12/19/2014 02:38 pm ET Updated Feb 18, 2015

The Restructuring of the Greek Economy -- Achievements and Targets

Greece, after six years of a deep and prolonged recession, has restored its public finances, has tackled its high "twin" fiscal and external deficits, is returning to positive growth rates, and is planning the "day after" for its economy.

Evidently, this is the result of the unprecedented sacrifices of the Greek society to achieve the painful, albeit necessary, fiscal consolidation.

In particular:

1. Greece is recording significant primary surpluses.

Indeed, the country demonstrates, by far, the highest cyclically-adjusted primary balance among its European counterparts, as measured by the IMF and the European Commission.

2. Greece is returning to growth.

This already happened for three consecutive quarters this year, making the growth rate estimation for 2014, if not conservative, in any case very realistic.

3. Unemployment, at a slow but steady pace, is decreasing.

However, it still stands at high levels, especially regarding long-term and youth unemployment.

4. The economy is rebalancing.

Greece is generating current account surpluses.

Competitiveness is strengthening, as it is also confirmed by the improved ranking in all indicators produced by international organizations.

5. The economic sentiment has improved.

The corresponding indicator rebounded and stands at its highest level over the last 4 years.

After the successful ECB-conducted stress-tests, recovery prospects are further strengthened and recently recapitalized banks can re-engage in proper financing to support economic growth.

6. Public debt sustainability has been reinforced.

The debt servicing burden has fallen markedly.

Moreover, European partners have committed to provide further debt relief, possibly in terms of re-financing risk, if primary balance targets are met.

As it is the case today.

However, it is true that sustainable fiscal adjustment and discipline, although necessary, is not, by itself, a sufficient condition for economic growth and social welfare.

Thus, a re-evaluation of European economic policies and priorities is needed.

But also Greece, as a country, needs to plan the "day after" for its economy and transform the current stabilization of the economy into sustainable growth, with social cohesion.

This is the new challenge for the country.

In this direction we are working towards adopting and implementing a realistic economic policy strategy.

Its priorities comprise:

1. The gradual reduction of the tax burden.

We must intensify our efforts in this direction, by further focusing on combating the "shadow economy", broadening the tax base, strengthening the revenue administration, enhancing transparency and simplifying procedures.

2. The achievement of sustainable primary surpluses.

These surpluses will be stemming, mainly, from controlling expenditure, the growth of the economy's output and the fight against "shadow economy" and tax evasion.

This policy is economically more efficient and sustainable, and socially fairer.

3. The qualitative improvement of public finances.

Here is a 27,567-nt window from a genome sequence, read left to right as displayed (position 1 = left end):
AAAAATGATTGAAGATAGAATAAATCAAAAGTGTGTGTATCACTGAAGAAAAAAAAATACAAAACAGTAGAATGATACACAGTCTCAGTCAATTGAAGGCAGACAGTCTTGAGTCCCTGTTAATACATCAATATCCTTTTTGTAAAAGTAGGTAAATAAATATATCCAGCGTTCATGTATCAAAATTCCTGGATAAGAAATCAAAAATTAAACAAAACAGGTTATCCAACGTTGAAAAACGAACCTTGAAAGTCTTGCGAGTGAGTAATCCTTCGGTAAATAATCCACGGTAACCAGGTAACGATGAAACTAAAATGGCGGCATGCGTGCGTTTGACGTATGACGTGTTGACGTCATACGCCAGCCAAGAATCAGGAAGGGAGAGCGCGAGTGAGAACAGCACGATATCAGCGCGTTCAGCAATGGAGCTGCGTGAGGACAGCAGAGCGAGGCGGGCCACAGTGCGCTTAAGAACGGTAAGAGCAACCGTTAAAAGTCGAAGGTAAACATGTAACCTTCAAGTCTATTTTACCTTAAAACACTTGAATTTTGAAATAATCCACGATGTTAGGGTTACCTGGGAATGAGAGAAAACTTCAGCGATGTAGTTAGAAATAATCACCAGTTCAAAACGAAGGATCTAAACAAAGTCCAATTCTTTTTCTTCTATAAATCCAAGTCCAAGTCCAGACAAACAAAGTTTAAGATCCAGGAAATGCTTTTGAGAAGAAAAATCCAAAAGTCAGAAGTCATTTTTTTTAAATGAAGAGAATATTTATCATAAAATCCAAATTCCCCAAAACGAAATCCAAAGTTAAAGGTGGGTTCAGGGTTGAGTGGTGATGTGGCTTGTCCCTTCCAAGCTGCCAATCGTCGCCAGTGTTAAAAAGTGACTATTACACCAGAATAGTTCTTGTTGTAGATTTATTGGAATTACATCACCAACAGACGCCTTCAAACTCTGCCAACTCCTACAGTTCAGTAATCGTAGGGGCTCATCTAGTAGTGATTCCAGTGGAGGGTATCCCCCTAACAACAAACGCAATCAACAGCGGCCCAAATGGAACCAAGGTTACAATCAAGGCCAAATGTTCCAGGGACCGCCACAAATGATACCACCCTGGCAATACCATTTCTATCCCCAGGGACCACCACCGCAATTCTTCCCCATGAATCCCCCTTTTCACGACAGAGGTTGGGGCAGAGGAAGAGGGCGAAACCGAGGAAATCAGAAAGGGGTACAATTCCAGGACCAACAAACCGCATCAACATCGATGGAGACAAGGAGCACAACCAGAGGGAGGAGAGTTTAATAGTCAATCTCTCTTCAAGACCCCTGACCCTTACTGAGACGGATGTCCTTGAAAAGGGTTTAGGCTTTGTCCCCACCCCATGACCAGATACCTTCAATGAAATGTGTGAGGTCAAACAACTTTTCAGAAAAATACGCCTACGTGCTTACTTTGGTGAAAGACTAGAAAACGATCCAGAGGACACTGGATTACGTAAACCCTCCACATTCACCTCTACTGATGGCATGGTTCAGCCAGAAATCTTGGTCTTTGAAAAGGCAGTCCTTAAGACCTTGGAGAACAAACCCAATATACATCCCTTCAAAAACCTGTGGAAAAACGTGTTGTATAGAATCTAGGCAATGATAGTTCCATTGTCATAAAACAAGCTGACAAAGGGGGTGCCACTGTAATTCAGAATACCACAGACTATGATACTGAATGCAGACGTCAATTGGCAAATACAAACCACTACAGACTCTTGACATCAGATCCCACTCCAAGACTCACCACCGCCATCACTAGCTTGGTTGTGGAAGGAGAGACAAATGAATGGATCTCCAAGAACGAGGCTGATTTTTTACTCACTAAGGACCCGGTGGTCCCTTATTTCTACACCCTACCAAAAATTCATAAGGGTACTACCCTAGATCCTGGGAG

This will be achieved by increasing the efficiency of financial resources with a high multiplying effect in a number of fields that promote economic growth and create a significant social "dividend".

4. The efficiency enhancement of social spending.

With targeted social policy initiatives, such as ensuring health care for vulnerable groups and introducing the Guaranteed Minimum Income (GMI) project, through its pilot launching in various regions of the country.

5. Public administration reform.

Already, in the public sector, the number of civil servants has declined by close to 25% since 2009.

We are now shifting from "quantitative" targets towards facing bureaucracy, achieving a more efficient allocation of public resources and providing better public services.

6. The redistribution among the main GDP components concentrating on investments and exports through the acceleration of product and services market reforms.

Greece's valuable comparative advantages in important sectors of the economy will contribute substantially to the transition towards an outward-looking economy.

7. The faster absorption of EU funds to boost investment in the short term.

The National Strategic Reference Framework funds' absorption rate currently stands at 86%.

While Greece will receive, in advance, significant amounts from the new financial framework for mature projects.

The new Framework introduces, for the first time, the dimension of sectoral targeting and also includes provisions for multi-fund and multi-sector financing.

Thus, EUR 12 billion will be available in 2015.

8. The intensive implementation of the privatization program and the development of public real estate property.

More than 30 privatizations have either been completed or been put on track.

More than 3,000 properties have been pre-selected for development.

9. Credit expansion through the banking sector.

As a country with a bank-oriented economy, our strategy is to safeguard the stability, robustness and capital adequacy of the banking sector.

This has been achieved through the sufficient and timely recapitalization of the banking sector. Therefore, banks must respond to their intermediation role by providing the necessary liquidity to the real economy.

Greece has gone a long way: fiscal position is robust and sustainable, recently adopted structural reforms are deep, far-reaching and credible, bank recapitalization has been completed, economic prospects are bearing potential, sectoral and geographic competitive advantages are significant, the investment environment and climate have improved.

The Greek economy gradually passes to the virtuous circle of prosperity for all citizens.